• Stella Elliott and David Laws

    Eyecare in Gambia.

    Funding: Vision 2000.

    The Ophthalmology Department of ABMU University Health Board is linked with the Sheikh Zayed Regional Eye Care Centre. This Centre is the apex institution for eye disease in The Gambia and six West African countries within the Peace for Health initiative. Our Link provides clinical education, training and skills transfer. It provides training and education to the staff of Sheikh Zayed Regional Eye Care Centre and follows three yearly activity cycles with two visits annually to Gambia (or one visit to Gambia and a visit to Singleton by the Gambia team). Outcomes of the project include - a paediatric service to treat avoidable blindness; a Glaucoma clinic; and medical engineer support for repair and servicing of equipment; provision of electronic notebook to facilitate email access for discussing problems; theatre training; infection control; sharps disposal; waste disposal; safe practice; role of scrub nurse; anaesthetic training and support nurse administration.

  • Professor Adrian Evans

    Clotting Studies in Strokes and in sepsis (major infection)

    Funding: Donation provided by the family of Dr W.T. and Mrs M.J.Edwards, Swansea.

    This research is developing at new techniques to help diagnose those patients at risk of stroke much earlier and examine how sepsis promotes blood clotting. It will also look at the effectiveness of current treatment and how to improve therapeutic intervention and clinical outcome. The funding has allowed three young outstanding researchers to undertake, complete and submit excellent PhDs, two of which were specifically related to stroke and vascular disease: - Sophia Stanford – research into stroke and vascular disease; Dr Ahmed Sabra – research into cardiovascular clotting disease; Dr Gareth Davies – research into sepsis and vascular disease. Important progress has been made in devising methods for defining clot microstructure and demonstrating that change in clot microstructure is a precise and valuable tool for predicting risk of thrombosis and for monitoring outcomes of anticoagulant treatments. Dr Ahmed Sabra was awarded the Royal College of Emergency Medicine Maurice Ellis Scholar award for pioneering work in the field of Emergency Medicine allowing him to spend four weeks in the world renowned laboratories of Professor John Weisel at the University of Pennsylvania, where he learnt imaging techniques in investigating blood clots in strokes, critically ill patients and those with heart disease. This progress has enabled us to secure further funding of £2.7million to take our research programme to the next phase.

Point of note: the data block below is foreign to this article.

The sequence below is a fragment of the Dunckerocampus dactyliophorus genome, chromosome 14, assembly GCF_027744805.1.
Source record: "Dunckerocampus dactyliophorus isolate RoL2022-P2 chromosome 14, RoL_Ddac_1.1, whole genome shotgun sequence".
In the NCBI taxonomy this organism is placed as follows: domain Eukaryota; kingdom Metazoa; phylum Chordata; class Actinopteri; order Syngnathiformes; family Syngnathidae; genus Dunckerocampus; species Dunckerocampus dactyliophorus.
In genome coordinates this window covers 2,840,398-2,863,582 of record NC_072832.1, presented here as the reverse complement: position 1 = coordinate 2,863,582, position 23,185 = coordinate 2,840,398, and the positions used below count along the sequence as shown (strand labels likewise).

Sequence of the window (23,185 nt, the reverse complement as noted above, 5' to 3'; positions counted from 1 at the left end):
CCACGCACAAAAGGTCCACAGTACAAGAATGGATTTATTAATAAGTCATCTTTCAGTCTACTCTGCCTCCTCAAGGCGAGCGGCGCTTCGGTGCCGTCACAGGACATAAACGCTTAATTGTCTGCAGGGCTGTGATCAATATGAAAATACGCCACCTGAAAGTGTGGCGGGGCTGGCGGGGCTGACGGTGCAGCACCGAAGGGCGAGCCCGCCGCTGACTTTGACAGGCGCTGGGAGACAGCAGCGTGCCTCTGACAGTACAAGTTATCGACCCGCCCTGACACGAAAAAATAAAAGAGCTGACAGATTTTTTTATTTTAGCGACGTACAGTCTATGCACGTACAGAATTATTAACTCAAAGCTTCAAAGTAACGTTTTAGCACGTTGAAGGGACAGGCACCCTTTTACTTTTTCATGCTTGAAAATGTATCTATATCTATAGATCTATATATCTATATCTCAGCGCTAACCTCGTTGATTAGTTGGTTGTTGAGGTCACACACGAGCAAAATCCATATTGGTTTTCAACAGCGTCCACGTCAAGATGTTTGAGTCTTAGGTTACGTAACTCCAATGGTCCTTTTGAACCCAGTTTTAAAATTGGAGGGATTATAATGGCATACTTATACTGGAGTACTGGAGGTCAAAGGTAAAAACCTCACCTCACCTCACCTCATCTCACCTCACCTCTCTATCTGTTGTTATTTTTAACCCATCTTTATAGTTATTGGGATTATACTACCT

• Dr Karl Hawkins

    Evaluation of Haemolysis and Thrombosis in a Fully Implantable Artificial Heart Pump

    Funding: Haemair and Calon-Cardio Technology Ltd.

    Acute heart failure is a common cause of admission to hospital (over 67,000 admissions in England and Wales per year) and is the leading cause of hospital admission in people 65 years or older in the UK (Source: NICE). Novel devices such as implantable Ventricular Assist Devices (VAD) can, through pumping blood, support patients recovering from heart failure - but can often be associated with complications such as thrombosis. This project involves experimental evaluation into different VAD designs in order to minimise the risk of unwanted blood clots. The project has helped understand how different levels of shear stress and flow regimes leads to damage or activation of specific components of blood, such as platelet activation, haemolysis (rupture of red cells) and coagulation. Furthermore, the project is aiding the selection of advanced materials which show enhanced biocompatibility in terms of decreasing the likelihood of adverse cardiovascular events.